With Covid restrictions no longer a headwind for the tourism industry, experts believe 2023 will be the year of so-called “revenge travel,” in which the pent-up demand from recent years is fully unleashed, asserts growth stock expert Mike Cintolo, editor of Cabot Top Ten Trader.
Royal Caribbean (RCL) is the world’s third-largest cruise line by annual revenue, and despite signs that consumers are pulling back on discretionary spending, the company says people are still willing to pay up for cruises.
Indeed, a survey conducted by a major Wall Street bank found that bookings for Royal Caribbean and its key competitors are higher than the pre-pandemic levels of 2019, concluding that Royal Caribbean would likely outperform its peers on the top and bottom lines this year.
Earlier this month, the firm’s Q1 results featured a head-turning 173% increase in revenue to nearly $2.9 billion (the reason for the stock’s strength), and while earnings were in the red, they still still exceeded estimates by a huge 46 cents.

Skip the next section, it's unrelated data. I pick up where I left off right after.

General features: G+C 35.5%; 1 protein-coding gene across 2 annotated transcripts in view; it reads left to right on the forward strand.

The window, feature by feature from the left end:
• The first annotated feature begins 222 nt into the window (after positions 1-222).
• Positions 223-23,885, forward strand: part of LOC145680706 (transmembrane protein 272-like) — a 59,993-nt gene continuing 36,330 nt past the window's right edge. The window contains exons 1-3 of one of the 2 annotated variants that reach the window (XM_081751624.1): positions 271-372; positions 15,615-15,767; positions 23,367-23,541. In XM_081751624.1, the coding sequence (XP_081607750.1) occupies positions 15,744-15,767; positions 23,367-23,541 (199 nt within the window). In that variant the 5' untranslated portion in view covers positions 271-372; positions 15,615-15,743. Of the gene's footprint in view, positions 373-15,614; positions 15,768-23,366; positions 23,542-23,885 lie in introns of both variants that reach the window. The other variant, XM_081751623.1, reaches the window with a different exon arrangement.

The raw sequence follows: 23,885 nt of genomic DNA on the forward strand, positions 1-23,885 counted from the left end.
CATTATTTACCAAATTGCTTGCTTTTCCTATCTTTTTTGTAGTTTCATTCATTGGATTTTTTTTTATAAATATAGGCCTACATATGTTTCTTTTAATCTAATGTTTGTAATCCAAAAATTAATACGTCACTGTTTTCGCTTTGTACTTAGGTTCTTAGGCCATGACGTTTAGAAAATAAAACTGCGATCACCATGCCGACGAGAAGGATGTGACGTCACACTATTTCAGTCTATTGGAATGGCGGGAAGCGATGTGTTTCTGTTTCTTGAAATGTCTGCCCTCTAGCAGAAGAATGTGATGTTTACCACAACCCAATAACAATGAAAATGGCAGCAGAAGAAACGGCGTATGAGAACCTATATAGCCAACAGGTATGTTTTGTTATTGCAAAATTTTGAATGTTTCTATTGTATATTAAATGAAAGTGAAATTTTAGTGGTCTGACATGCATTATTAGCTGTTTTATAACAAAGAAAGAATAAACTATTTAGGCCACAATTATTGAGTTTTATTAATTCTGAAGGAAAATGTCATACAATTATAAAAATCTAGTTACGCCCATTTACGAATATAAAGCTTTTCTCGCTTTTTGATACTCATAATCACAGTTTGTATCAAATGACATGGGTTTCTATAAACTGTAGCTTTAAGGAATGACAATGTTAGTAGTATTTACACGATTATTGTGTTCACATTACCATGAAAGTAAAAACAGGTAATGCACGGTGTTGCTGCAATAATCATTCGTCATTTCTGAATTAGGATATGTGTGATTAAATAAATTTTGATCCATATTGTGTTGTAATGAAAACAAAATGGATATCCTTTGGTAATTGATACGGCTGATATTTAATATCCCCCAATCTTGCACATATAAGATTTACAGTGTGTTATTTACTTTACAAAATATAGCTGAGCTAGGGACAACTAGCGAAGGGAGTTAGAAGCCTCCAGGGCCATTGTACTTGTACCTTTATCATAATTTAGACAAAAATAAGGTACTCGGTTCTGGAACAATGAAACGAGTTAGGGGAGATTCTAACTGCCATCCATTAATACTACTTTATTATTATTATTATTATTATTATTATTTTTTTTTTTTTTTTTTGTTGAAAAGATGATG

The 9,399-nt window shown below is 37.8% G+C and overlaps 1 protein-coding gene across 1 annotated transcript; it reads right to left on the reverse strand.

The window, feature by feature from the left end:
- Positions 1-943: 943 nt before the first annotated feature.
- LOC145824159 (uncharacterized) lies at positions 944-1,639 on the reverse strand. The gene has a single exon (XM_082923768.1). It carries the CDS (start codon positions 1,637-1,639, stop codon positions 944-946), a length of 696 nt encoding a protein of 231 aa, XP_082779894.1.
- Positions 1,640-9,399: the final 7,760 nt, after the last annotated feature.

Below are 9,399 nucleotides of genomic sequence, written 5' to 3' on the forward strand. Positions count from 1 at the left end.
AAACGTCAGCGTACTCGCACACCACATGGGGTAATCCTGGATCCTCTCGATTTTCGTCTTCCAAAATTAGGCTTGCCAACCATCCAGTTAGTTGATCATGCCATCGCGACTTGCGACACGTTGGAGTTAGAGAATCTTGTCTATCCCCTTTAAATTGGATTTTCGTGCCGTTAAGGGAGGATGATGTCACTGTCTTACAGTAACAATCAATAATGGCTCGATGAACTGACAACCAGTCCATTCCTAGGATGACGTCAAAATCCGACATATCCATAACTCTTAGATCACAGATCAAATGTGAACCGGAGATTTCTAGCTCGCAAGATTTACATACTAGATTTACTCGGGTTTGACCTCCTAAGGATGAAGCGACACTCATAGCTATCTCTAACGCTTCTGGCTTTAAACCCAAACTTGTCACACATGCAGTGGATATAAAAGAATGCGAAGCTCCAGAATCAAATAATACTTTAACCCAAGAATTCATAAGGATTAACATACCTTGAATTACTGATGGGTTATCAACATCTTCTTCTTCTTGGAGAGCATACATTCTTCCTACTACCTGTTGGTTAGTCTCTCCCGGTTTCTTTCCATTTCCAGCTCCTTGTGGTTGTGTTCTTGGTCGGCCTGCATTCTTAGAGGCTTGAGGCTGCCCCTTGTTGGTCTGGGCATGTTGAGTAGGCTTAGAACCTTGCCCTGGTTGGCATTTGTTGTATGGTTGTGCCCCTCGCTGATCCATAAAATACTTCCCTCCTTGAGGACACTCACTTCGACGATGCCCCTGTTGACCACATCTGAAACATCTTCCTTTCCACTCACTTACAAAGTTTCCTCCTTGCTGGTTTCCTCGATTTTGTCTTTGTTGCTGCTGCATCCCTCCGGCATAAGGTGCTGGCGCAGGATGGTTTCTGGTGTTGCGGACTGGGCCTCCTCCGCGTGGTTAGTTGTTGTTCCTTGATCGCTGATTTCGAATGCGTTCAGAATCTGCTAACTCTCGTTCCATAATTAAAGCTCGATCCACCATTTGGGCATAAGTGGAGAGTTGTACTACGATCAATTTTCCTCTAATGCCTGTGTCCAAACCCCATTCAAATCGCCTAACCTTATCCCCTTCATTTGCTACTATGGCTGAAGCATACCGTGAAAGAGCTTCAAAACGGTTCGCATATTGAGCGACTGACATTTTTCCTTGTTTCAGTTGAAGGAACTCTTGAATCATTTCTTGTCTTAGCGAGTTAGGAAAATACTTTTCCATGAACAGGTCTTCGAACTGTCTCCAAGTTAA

The rosy results significantly exceeded the company’s guidance, thanks to strong close-in bookings at higher prices, continued strength in on-ship spending and favorable timing of operating costs during “Wave Season” (the period between January and March when cruise lines typically offer discounted rates).
Probably more important was that the top brass said it was “pleasantly surprised” how quickly cruise demand accelerated above historical trends and at higher rates — a development it sees continuing as consumer spending shifts further toward experiences.
As a result of its record-breaking Wave Season, Royal Caribbean guided for adjusted EBITDA this year to “significantly exceed” the prior record achieved in 2019, with earnings expected to explode well above $4 this year and continue higher into 2024.
Technically, RCL fell from around $100 in 2021 to a low of $31 last year before rallying choppily back into the $75 area earlier this year. Shares did fall quickly in March when the banking crisis hit, but RCL has powered back to its recent highs after earnings. We’ll put our buy range down a smidge from here as the stock still has some resistance to chew through.